“I depend on myself instead of waiting for a relief basket at home,” Mousab al-Abed, from the northern countryside of Aleppo, said, after he managed to participate, benefit, from the “Money for Work” project, the idea of which is based on planting fruitful trees in the gardens of the area’s people’s houses.
Mousab is one of the project’s, under which he started to work on Wednesday, March 7, beneficiaries; he told Enab Baladi that he wishes that such projects persist, regardless of the sponsoring party’s identity “to provide dozens of the area’s people with work opportunities, for they are in need.”
The afforestation project is conducted through a cooperation between the Local Council in the town of Dabiq and the “Solidarity” Organization; the project provides jobs for 39 people, for a duration of 15 days, at a rate of four hours of daily work, in return for a 2500 Syrian pounds daily wage, according to Nouri al-Ahmad, the Director of the Agricultural Office in the Local Council.
Al-Ahmad pointed to the plan, which the project follows, saying that “35 saplings are planted every day, varying between olives, figs and grapes.”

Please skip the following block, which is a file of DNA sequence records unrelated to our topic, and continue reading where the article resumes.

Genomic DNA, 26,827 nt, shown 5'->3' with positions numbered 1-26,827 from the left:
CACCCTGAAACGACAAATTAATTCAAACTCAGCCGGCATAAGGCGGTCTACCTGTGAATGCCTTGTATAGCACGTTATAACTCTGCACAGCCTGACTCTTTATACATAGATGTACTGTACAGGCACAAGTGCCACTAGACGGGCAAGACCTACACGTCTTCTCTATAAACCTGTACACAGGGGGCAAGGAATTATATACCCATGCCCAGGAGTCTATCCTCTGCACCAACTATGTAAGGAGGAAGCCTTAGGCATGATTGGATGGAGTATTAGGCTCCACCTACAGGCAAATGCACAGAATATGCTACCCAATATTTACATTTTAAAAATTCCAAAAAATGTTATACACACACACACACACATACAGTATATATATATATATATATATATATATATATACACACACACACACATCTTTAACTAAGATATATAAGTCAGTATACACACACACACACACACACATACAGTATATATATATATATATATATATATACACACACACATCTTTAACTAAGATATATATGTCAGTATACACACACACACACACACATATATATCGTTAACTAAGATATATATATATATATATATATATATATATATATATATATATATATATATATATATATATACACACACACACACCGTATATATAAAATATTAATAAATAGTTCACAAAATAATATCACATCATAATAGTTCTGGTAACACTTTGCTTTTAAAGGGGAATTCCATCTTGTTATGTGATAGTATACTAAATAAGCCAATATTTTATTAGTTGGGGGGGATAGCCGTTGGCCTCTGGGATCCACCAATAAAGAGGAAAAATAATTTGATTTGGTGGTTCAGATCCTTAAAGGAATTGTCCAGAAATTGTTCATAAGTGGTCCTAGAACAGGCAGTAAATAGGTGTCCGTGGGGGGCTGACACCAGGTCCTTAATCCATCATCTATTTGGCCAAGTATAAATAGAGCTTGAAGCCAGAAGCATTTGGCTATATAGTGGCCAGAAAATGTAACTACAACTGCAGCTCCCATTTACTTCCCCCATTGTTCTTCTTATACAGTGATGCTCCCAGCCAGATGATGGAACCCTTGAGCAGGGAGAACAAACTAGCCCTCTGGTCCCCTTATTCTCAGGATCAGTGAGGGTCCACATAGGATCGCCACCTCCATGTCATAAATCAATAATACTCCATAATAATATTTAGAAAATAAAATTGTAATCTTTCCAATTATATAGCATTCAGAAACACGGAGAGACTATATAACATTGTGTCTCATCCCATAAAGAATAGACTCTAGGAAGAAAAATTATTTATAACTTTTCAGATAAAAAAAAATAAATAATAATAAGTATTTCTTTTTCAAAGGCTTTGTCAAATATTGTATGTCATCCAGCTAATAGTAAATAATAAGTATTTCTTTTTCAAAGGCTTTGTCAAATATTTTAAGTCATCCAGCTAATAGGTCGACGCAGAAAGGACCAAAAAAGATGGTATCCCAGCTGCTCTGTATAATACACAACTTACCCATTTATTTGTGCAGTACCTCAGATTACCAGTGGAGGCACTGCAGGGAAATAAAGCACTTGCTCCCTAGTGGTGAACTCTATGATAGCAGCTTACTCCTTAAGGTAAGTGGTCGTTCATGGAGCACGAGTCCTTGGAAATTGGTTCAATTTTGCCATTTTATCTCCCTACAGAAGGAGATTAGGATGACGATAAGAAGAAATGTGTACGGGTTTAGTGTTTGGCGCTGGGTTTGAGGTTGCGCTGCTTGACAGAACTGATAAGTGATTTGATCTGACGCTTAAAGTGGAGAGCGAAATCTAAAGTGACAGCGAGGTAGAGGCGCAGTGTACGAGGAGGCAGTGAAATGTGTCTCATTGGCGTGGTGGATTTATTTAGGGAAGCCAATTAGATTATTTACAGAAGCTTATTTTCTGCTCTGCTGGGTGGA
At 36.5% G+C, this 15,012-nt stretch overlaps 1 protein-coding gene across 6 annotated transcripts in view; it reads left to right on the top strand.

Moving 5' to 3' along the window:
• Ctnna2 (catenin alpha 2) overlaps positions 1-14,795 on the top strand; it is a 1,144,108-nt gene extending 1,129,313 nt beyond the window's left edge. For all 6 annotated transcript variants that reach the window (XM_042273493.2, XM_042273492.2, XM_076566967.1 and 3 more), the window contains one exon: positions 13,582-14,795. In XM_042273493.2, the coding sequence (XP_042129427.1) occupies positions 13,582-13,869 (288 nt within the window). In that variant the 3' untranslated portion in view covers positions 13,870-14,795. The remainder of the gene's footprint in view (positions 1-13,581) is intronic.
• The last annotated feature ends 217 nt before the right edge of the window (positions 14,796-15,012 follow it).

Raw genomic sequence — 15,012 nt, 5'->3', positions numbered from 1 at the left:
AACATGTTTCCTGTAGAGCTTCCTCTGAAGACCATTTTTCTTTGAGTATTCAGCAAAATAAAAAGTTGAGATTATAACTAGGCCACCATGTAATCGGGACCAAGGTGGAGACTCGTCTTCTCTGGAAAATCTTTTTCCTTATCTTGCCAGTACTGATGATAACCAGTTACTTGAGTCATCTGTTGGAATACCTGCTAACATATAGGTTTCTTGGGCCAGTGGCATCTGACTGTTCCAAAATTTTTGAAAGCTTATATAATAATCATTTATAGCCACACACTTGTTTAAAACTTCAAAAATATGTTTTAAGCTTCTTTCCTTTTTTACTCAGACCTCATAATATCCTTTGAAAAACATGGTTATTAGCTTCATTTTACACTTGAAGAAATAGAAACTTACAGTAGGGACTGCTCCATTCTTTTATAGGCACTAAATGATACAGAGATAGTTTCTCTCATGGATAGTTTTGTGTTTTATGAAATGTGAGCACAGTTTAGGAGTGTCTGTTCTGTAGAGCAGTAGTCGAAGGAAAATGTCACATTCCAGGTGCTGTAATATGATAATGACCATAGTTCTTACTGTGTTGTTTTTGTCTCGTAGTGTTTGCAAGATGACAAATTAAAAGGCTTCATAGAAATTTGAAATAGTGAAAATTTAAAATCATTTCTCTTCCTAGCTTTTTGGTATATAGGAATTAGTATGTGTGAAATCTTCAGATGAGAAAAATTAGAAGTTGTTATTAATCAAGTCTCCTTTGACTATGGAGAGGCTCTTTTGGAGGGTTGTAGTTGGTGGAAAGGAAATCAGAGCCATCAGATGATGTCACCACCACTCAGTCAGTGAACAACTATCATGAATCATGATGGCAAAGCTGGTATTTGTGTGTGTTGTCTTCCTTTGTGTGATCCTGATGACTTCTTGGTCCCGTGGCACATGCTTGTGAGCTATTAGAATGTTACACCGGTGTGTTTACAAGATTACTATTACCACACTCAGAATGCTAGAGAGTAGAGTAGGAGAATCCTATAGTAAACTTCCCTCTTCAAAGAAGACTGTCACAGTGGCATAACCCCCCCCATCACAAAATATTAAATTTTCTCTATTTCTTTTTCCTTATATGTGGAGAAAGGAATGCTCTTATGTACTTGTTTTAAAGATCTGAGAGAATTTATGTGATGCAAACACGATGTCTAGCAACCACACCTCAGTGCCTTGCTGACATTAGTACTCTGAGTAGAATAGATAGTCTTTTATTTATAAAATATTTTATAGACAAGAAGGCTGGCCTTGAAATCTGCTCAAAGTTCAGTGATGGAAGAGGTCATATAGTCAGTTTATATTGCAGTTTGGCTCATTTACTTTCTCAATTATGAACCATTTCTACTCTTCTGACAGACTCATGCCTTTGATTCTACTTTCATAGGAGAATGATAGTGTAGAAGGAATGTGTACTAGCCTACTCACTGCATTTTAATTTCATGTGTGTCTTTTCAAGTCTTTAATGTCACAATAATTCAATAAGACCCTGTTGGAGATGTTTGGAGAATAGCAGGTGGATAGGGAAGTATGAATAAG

The project aims to offer jobs to the unemployed youth, and the people who are responsible for making a living for big families, as well as those who are responsible for elderly and afflicted people, according to the Director of the Agricultural Office, who explained that the workers were divided into three mobile groups, each of which has a supervisor.
The groups pay visits to houses and start planting the saplings for the people who would like to revive their gardens.
Al-Ahmad believes that any developmental operational project is reliable to push the people a step further from direct relief support, which obstructs the growth of society and locks it in a constant state of consumption, rather than production.
Abdul Kader Jijo, a member of Suran Local Council, told Enab Baladi that the council, lately, has sponsored projects which “respect the dignity of citizens, in need and internally displaced people,” according to what he said.
The projects’ nature varied, for some were initiated in the form of a clean-up campaign, the rehabilitation of the town’s streets and pavements, as well as small projects dedicated only for women, seeking to help them learn special crafts, which have the possibility to become their source of income after mastering them.
Lately, these projects have become a trend in northern Syria. Most of the people who sponsored them sought to enhance the role of the male and female beneficiaries, “to be active members in society,” according to their description.